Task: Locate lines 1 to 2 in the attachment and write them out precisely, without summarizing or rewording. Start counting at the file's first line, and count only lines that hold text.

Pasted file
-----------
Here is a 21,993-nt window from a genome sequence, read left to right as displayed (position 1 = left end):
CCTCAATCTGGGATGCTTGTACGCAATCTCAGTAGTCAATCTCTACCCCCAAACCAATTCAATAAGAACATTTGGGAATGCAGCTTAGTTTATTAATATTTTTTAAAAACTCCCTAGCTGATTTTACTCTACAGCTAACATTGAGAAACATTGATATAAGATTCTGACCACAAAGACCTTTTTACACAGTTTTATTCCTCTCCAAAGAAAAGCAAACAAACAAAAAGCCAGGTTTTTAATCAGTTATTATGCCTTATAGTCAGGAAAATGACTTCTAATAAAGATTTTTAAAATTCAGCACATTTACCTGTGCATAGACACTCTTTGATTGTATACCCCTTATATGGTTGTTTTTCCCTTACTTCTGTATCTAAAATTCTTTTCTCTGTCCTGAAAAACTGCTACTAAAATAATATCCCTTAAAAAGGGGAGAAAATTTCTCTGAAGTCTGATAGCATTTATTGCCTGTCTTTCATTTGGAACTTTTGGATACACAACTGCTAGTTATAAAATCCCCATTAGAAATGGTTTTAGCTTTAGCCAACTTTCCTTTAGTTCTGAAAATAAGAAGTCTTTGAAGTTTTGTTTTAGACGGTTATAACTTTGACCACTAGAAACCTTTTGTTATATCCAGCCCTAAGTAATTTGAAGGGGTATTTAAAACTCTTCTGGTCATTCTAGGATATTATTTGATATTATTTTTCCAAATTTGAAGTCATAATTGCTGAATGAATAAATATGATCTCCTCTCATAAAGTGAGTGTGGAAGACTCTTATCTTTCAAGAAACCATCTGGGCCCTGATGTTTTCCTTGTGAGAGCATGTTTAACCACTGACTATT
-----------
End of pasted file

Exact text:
Here is a 21,993-nt window from a genome sequence, read left to right as displayed (position 1 = left end):
CCTCAATCTGGGATGCTTGTACGCAATCTCAGTAGTCAATCTCTACCCCCAAACCAATTCAATAAGAACATTTGGGAATGCAGCTTAGTTTATTAATATTTTTTAAAAACTCCCTAGCTGATTTTACTCTACAGCTAACATTGAGAAACATTGATATAAGATTCTGACCACAAAGACCTTTTTACACAGTTTTATTCCTCTCCAAAGAAAAGCAAACAAACAAAAAGCCAGGTTTTTAATCAGTTATTATGCCTTATAGTCAGGAAAATGACTTCTAATAAAGATTTTTAAAATTCAGCACATTTACCTGTGCATAGACACTCTTTGATTGTATACCCCTTATATGGTTGTTTTTCCCTTACTTCTGTATCTAAAATTCTTTTCTCTGTCCTGAAAAACTGCTACTAAAATAATATCCCTTAAAAAGGGGAGAAAATTTCTCTGAAGTCTGATAGCATTTATTGCCTGTCTTTCATTTGGAACTTTTGGATACACAACTGCTAGTTATAAAATCCCCATTAGAAATGGTTTTAGCTTTAGCCAACTTTCCTTTAGTTCTGAAAATAAGAAGTCTTTGAAGTTTTGTTTTAGACGGTTATAACTTTGACCACTAGAAACCTTTTGTTATATCCAGCCCTAAGTAATTTGAAGGGGTATTTAAAACTCTTCTGGTCATTCTAGGATATTATTTGATATTATTTTTCCAAATTTGAAGTCATAATTGCTGAATGAATAAATATGATCTCCTCTCATAAAGTGAGTGTGGAAGACTCTTATCTTTCAAGAAACCATCTGGGCCCTGATGTTTTCCTTGTGAGAGCATGTTTAACCACTGACTATT